How to Kill a Vampire

So you want to know how to kill a vampire?  Hopefully this is you being pro-active just in case you run into a vampire one day that needs killing. 

Otherwise this likely means that there is a vampire outside of your door and this is your last ditch attempt to survive and/or keep your soul.  If this is the case, you're probably screwed, but I'll try to help you out anyway.

There are only five known ways to kill a vampire and all of those methods are listed below. 


How to Kill a Vampire with Sunlight

By far the easiest way to kill a vampire is via direct sunlight.  Even before the first vampire became a vampire, he was cursed to forever have to hide from the sun.  Any skin of a vampire that comes in contact with direct sunlight will be severely burned.

There is a certain vampire book series popular with today's youth that insists that vampires can, in fact, be in direct sunlight.  Rather than burn, their skin supposedly sparkles.  While I don't want to burst anyone's dreamy fantasies, this is simply not true.  Vampires burn in sunlight.  Always have, always will.

I say that sunlight is the easiest way to kill a vampire because all you have to do is get them in direct sunlight for about 10 seconds or so.  Actually getting one into direct sunlight is not so easy.  This is where being smart helps.  If you can somehow trick or trap a vampire in a place where they will eventually be exposed to direct sunlight, you're golden.  The problem with this plan is that vampires are very fast, very strong, and generally very smart.  They aren't going to simply let you stick them in a place where they don't want to be and stay there.

The nice part about sunlight is that it shows up daily.  If you can survive through the night and make it somewhere where you can see the sun, you're probably safe.  The problem is this usually means you have to be outside prior to the sun rising, which pretty much just makes you a prime target for a hungry vampire.  Still, if you can wait out the night until morning, find the brightest path to safety and move quickly.


How to Kill a Vampire with a Wooden Stake

Still a classic, the wooden stake remains one of the best tools to use for vampire killing.  Really, all a wooden stake is a piece of wood with one edge sharp enough to pierce human flesh.  Or inhuman flesh in this case.

If you think of monsters in terms of sports, vampires are those great offensive players who can always score, but are pretty crappy defenders.  Sure, their speed and strength give them a big advantage, but the truth about vampires is they are too used to overpowering their opponent with their offensive capabilities that very few have spent much time learning to defend themselves.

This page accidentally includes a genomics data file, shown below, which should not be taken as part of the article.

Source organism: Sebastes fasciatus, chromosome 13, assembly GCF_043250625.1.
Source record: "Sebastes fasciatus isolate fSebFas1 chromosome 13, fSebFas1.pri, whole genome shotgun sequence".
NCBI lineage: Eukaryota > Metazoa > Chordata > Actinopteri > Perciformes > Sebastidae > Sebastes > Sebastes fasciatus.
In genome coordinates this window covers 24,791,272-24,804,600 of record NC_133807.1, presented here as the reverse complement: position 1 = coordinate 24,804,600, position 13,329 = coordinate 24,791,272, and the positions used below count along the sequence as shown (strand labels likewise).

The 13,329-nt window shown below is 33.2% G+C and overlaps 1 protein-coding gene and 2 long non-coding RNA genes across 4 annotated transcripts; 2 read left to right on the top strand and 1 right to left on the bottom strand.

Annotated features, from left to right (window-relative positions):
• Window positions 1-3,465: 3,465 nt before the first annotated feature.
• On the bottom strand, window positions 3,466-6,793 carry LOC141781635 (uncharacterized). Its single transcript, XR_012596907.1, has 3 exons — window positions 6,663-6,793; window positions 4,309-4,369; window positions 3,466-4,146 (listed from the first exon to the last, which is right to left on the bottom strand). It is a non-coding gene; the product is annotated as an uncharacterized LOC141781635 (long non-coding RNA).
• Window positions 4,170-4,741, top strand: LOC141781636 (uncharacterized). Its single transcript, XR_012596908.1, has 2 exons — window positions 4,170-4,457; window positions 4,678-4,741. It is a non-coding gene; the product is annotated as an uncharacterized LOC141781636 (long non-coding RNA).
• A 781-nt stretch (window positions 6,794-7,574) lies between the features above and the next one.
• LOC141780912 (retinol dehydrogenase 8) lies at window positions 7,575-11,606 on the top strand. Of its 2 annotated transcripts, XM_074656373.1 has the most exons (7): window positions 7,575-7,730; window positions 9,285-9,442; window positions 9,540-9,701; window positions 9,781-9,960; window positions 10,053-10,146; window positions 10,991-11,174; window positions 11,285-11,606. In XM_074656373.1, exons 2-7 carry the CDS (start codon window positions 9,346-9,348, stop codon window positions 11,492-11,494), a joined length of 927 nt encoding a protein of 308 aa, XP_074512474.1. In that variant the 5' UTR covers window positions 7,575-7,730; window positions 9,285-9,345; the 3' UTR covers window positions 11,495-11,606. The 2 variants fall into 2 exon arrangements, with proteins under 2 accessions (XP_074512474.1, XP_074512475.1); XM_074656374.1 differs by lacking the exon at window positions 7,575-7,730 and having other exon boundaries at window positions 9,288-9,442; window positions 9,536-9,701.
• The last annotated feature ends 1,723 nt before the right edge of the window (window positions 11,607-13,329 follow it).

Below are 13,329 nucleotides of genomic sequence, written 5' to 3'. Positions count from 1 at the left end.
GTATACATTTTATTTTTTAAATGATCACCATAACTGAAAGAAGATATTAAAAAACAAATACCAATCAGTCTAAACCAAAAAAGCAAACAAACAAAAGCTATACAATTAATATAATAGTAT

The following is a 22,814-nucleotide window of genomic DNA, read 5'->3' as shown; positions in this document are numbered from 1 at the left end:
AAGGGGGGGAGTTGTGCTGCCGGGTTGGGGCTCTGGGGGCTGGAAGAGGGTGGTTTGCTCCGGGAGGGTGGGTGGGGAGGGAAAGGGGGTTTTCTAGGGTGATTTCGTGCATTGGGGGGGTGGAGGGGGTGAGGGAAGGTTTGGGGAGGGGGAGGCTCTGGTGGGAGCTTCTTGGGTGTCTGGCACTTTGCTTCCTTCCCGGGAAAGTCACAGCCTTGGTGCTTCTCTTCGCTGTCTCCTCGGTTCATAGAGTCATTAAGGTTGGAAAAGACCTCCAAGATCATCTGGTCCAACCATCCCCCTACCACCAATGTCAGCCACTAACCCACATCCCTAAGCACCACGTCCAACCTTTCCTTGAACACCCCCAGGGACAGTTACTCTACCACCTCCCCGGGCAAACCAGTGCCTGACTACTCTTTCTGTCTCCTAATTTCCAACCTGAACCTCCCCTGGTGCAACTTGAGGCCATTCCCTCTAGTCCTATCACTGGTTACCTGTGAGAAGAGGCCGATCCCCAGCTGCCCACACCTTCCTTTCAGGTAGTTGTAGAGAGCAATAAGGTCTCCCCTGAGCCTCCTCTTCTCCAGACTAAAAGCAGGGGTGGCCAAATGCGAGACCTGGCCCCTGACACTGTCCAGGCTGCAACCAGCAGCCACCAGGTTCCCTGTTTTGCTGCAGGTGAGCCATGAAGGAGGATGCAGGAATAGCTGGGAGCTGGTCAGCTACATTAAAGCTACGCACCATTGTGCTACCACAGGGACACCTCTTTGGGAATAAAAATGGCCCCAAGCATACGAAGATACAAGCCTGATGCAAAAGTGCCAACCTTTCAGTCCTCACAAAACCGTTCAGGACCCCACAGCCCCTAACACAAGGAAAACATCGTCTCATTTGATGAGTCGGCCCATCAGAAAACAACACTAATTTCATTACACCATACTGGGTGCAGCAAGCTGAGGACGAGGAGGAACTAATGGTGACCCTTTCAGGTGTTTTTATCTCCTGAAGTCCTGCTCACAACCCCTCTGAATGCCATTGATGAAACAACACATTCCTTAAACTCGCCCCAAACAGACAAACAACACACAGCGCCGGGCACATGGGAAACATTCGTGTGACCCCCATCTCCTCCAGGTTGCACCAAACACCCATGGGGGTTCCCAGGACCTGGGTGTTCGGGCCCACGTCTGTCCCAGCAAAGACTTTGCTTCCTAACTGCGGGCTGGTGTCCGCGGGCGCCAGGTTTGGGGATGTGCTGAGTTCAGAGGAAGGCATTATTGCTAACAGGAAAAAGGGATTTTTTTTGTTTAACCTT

Knowing this, the key to killing a vampire using a wooden stake is to strike first.  Yes, that means playing offense against the offensive powerhouse, but in this game of life and death, you only need to score once.

Okay, enough with the sports analogy, but the lesson remains the same: a vampire will let its guard down fairly easily.  You should attack quickly and without hesitation.  A vampire can heal from most injuries, but a wooden stake through the heart is not one of them.  Though they heal quickly, their skin and bones are just as fragile as any humans, so the key to killing them is to make it so they can't heal. 


How to Kill a Vampire with Silver

Again, the curse of silver begins before the first vampire became a vampire, when the goddess Artemis (Greek mythology) cursed the first vampire so that his skin burned when it touched silver.  

Using silver is a bit like a blend between sunlight and a wooden stake.  It doesn't work as well as either of those two options, but it has advantages of its own.  First of all, unlike sunlight, silver is highly portable.  You can carry an item of solid silver (make sure it's real, solid silver please) with you easily.  Secondly, it won't kill a vampire to stab it in the heart with silver (as it would using a wooden stake), but it will slow down the healing process, which can be very helpful.